I have recast the question as you suggest thanks. –  Neon22 Apr 3 '12 at 2:07

2 Answers 2

I don't think you need to manually compute the mean and standard deviation use cv2.meanStdDev instead. In the code below, I'm using your average background matrix computed from

M = acc/float(BGsample) 

So, now we can compute the mean and standard deviation of the average background image, and finally inRange is used to pull out the range that you wanted (i.e., the mean +/- 1 standard deviation).

(mu, sigma) = cv2.meanStdDev(M)
fg = cv2.inRange(M, (mu[0] - sigma[0]), (mu[0] + sigma[0]))
# proceed with morphological clean-up here...

Hope that helps!

share|improve this answer
    
alas cv2.meanStdDev calculates a single scalar value for mean and sigma ... print type(mu), type(sigma), mu.shape, sigma.shape ... <type 'numpy.ndarray'> <type 'numpy.ndarray'> (1, 1) (1, 1) –  Neon22 Apr 2 '12 at 22:35
    
cv2.inRange is good news though. For some reason I thought they'd left it behind in cv but the docs are still a bit scrambled... –  Neon22 Apr 2 '12 at 22:37

my best guess so far. Using detectmin, max to coerce the fp sigma into grayscale for the cv2.inRange to use. Seems to work OK but was hoping for better... plenty of holes in valid FG data. I suppose it would work better in rgb instead of grayscale. Can't get noise reduction using dilate or erode to work.

Any improvements ?

import cv2
import numpy as np


if __name__ == '__main__': 
    cap = cv2.VideoCapture(1)
    cv2.namedWindow("input")
    #cv2.namedWindow("sig2")
    cv2.namedWindow("detect")
    BGsample = 20 # number of frames to gather BG samples from at start of capture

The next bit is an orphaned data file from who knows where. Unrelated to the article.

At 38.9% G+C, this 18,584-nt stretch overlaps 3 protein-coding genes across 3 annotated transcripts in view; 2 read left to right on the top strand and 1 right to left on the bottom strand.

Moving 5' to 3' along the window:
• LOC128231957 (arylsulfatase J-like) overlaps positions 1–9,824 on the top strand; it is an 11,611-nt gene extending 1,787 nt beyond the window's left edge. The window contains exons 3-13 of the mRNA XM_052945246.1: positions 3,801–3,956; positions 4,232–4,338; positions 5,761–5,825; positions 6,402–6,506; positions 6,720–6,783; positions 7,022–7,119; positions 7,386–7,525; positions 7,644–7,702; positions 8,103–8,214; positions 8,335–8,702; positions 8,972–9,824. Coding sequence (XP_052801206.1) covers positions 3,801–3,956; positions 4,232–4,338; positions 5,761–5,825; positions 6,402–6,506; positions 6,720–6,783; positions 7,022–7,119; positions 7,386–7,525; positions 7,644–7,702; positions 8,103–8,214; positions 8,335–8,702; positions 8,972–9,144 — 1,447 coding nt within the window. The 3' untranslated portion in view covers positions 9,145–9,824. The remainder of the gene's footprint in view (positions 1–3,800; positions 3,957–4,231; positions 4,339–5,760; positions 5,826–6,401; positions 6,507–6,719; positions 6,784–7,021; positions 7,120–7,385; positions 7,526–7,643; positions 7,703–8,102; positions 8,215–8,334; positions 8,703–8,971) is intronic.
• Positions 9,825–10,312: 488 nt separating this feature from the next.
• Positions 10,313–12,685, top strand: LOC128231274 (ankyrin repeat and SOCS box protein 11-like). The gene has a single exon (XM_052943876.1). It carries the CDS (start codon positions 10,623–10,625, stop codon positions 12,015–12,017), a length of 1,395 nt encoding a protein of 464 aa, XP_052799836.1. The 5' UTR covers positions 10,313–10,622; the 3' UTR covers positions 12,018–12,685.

success, img = cap.read()
    width = cap.get(3)
    height = cap.get(4)
    if success:
        acc = np.zeros((height, width), np.float32) # 32 bit accumulator
        sqacc = np.zeros((height, width), np.float32) # 32 bit accumulator
        for i in range(20): a = cap.read() # dummy to warm up sensor
        # gather BG samples
        for i in range(BGsample):
            success, img = cap.read()
            frame = cv2.cvtColor(img, cv2.COLOR_BGR2GRAY)
            cv2.accumulate(frame, acc)
            cv2.accumulateSquare(frame, sqacc)
        #
        M = acc/float(BGsample)
        sqaccM = sqacc/float(BGsample)
        M2 = M*M
        sig2 = sqaccM-M2
        # have BG samples now
        # calculate upper and lower bounds of detection window around mean.
        # coerce into 8bit image space for cv2.inRange compare
        detectmin = cv2.convertScaleAbs(M-sig2)
        detectmax = cv2.convertScaleAbs(M+sig2)
        # start FG detection
        key = -1
        while(key < 0):
            success, img = cap.read()
            frame = cv2.cvtColor(img, cv2.COLOR_BGR2GRAY)
            level = cv2.inRange(frame, detectmin, detectmax)
            cv2.imshow("input", frame)
            #cv2.imshow("sig2", M/200)
            cv2.imshow("detect", level)
            key = cv2.waitKey(1)
    cv2.destroyAllWindows()
share|improve this answer

Your Answer

 
discard

By posting your answer, you agree to the privacy policy and terms of service.

Not the answer you're looking for? Browse other questions tagged or ask your own question.